Reports from the once and future war zone are not encouraging, unless you are a Taliban fan. And it seems that, rather than a return to Taliban rule, the long sought Pashtunistan may now become a reality. In case you are wondering, that means a country made up of the south and east parts of Afghanistan, plus the western part of Pakistan, with Pakistani Nukes and North Korean missiles to deliver them. If you liked Taliban, you're gonna love Pashtunistan. And its happening right now, because we in the West refuse to pay the bills for food, medicine, and a few roads and bridges, plus of course an army and police force for the Afghan nationalists currently in power in Kabul. Exactly one year ago, Indian columnist Rajinder Puri wrote this:
Hordes of Pushtuns stream into Afghanistan from Pakistan to fight the war. A bigger number streams into Pakistan from Afghanistan to escape the war. With each passing day the Afghanistan-Pakistan border gets more blurred. It could soon disappear. If that happens the ethnic realities of Afghanistan will assert themselves. A government, any government, imposed on Afghanistan by outside powers, would then start to fall apart. The world will recall and recognise that Afghanistan is an artificial nation. Different tribes, speaking different languages, in a remote and rugged territory, were cobbled together into a nation. This was done at the end of the Great Game played in the nineteenth century by Imperialist Britain and Tsarist Russia pursuing their respective interests.

As a medieval, tribal Afghanistan, battered by history, staggers into the twenty-first century, nationalist aspirations are bound to assert themselves separately in the various ethnic groups. The Pushtuns are Sunni Muslims with a tribal history that precedes Islam. They are known as the Beni Israel ? the sons of Israel. Israeli researchers of the Amishav Organisation, investigating the Diaspora, have confirmed that Pushtuns are ethnic Jews.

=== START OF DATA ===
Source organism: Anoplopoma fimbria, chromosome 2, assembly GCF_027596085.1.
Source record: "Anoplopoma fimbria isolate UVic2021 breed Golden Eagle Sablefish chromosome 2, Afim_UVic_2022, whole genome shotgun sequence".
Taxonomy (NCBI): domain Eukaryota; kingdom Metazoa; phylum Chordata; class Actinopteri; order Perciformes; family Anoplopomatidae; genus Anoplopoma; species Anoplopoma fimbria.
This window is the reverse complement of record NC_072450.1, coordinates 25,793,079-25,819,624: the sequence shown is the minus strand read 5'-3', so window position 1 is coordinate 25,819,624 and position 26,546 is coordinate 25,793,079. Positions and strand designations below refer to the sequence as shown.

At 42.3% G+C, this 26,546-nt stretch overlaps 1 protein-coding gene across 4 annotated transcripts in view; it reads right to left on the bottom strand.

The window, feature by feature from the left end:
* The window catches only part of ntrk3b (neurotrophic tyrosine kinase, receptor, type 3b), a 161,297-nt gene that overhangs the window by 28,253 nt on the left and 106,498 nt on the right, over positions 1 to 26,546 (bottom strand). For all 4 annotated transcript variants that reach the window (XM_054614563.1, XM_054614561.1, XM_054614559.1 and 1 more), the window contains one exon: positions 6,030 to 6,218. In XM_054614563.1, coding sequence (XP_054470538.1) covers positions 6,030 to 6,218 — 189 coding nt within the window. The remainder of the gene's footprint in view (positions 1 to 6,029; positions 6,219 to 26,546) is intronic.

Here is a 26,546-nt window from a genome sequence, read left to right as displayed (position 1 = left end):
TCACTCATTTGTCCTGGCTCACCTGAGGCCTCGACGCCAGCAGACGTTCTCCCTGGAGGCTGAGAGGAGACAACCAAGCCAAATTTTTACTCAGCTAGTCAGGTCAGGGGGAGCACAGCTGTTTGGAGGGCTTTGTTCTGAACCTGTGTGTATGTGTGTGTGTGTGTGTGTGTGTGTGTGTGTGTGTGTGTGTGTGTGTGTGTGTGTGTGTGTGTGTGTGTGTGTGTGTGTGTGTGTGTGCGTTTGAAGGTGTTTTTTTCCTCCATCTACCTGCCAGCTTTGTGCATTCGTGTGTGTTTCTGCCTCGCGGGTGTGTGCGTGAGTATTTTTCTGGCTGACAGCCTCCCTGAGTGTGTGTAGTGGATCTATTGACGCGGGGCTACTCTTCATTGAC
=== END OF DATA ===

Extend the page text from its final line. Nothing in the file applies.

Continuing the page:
The Pushtuns inhabit southern Afghanistan up to the Hindu Kush mountain range that divides it from the north. They are most densely clustered in the Jalalabad and Kandhar regions. The Taliban do not reflect the Pushtun ethos or attitude. But with the help of Osama bin Laden and Al-Qaeda, they have used terror to usurp power and subvert Afghanistan.

The Pushtuns have a long and honoured tradition of money-lending that is anathema to fundamental Islamic tenets. The true icon of the Pushtuns was Khan Abdul Ghaffar Khan, compatriot of Mahatma Gandhi. He demanded an independent Pushtunistan free from theocratic Pakistan. As the big powers led by America attempt to create a modern, multi-ethnic Afghanistan, they will eventually confront a resurgent Pushtun nationalism. The world might then have to reconcile itself to the division of Afghanistan.

This is a tragedy in the making, that is of such importance for the world that it can not be underestimated. The cost of this thing only goes up. As they say, pay now, or pay (much more) later. The Afghan people do not want a continuation of war, or the breakup of their country. A little help today might save us an awful lot later.

(For a more detailed vision of the post Taliban South Asian and Middle Eastern world read this.)

Friday, November 15, 2002

Nancy Pelosi, Conservative Catholic